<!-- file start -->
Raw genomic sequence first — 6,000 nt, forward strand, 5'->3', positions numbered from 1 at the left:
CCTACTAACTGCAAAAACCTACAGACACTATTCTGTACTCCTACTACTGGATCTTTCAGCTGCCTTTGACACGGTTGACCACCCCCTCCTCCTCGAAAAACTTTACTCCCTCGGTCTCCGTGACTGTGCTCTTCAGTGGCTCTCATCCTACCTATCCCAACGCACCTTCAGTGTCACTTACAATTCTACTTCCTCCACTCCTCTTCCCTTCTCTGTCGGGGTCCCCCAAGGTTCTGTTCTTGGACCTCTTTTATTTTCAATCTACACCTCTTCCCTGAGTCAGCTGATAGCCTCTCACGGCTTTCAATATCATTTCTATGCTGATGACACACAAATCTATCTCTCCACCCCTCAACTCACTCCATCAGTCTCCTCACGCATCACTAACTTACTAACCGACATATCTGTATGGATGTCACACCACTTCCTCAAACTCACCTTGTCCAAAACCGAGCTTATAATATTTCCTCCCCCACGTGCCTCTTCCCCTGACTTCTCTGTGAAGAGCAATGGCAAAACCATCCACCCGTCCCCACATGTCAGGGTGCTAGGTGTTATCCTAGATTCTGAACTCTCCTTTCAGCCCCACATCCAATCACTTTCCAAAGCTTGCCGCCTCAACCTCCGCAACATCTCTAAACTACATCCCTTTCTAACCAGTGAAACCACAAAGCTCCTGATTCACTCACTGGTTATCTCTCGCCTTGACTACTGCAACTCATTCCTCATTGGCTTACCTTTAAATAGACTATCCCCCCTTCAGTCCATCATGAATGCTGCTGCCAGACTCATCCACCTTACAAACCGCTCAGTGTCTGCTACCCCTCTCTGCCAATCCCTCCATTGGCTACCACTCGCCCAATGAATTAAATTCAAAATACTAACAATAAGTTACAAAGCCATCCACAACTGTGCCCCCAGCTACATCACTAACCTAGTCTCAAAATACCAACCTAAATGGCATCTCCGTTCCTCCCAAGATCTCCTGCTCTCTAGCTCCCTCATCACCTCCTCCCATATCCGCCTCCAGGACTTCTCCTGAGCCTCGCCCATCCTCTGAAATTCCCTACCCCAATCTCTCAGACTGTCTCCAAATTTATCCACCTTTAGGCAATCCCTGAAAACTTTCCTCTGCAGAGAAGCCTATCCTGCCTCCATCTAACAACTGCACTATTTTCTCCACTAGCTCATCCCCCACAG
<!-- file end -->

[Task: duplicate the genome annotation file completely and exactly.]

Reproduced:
Raw genomic sequence first — 6,000 nt, forward strand, 5'->3', positions numbered from 1 at the left:
CCTACTAACTGCAAAAACCTACAGACACTATTCTGTACTCCTACTACTGGATCTTTCAGCTGCCTTTGACACGGTTGACCACCCCCTCCTCCTCGAAAAACTTTACTCCCTCGGTCTCCGTGACTGTGCTCTTCAGTGGCTCTCATCCTACCTATCCCAACGCACCTTCAGTGTCACTTACAATTCTACTTCCTCCACTCCTCTTCCCTTCTCTGTCGGGGTCCCCCAAGGTTCTGTTCTTGGACCTCTTTTATTTTCAATCTACACCTCTTCCCTGAGTCAGCTGATAGCCTCTCACGGCTTTCAATATCATTTCTATGCTGATGACACACAAATCTATCTCTCCACCCCTCAACTCACTCCATCAGTCTCCTCACGCATCACTAACTTACTAACCGACATATCTGTATGGATGTCACACCACTTCCTCAAACTCACCTTGTCCAAAACCGAGCTTATAATATTTCCTCCCCCACGTGCCTCTTCCCCTGACTTCTCTGTGAAGAGCAATGGCAAAACCATCCACCCGTCCCCACATGTCAGGGTGCTAGGTGTTATCCTAGATTCTGAACTCTCCTTTCAGCCCCACATCCAATCACTTTCCAAAGCTTGCCGCCTCAACCTCCGCAACATCTCTAAACTACATCCCTTTCTAACCAGTGAAACCACAAAGCTCCTGATTCACTCACTGGTTATCTCTCGCCTTGACTACTGCAACTCATTCCTCATTGGCTTACCTTTAAATAGACTATCCCCCCTTCAGTCCATCATGAATGCTGCTGCCAGACTCATCCACCTTACAAACCGCTCAGTGTCTGCTACCCCTCTCTGCCAATCCCTCCATTGGCTACCACTCGCCCAATGAATTAAATTCAAAATACTAACAATAAGTTACAAAGCCATCCACAACTGTGCCCCCAGCTACATCACTAACCTAGTCTCAAAATACCAACCTAAATGGCATCTCCGTTCCTCCCAAGATCTCCTGCTCTCTAGCTCCCTCATCACCTCCTCCCATATCCGCCTCCAGGACTTCTCCTGAGCCTCGCCCATCCTCTGAAATTCCCTACCCCAATCTCTCAGACTGTCTCCAAATTTATCCACCTTTAGGCAATCCCTGAAAACTTTCCTCTGCAGAGAAGCCTATCCTGCCTCCATCTAACAACTGCACTATTTTCTCCACTAGCTCATCCCCCACAG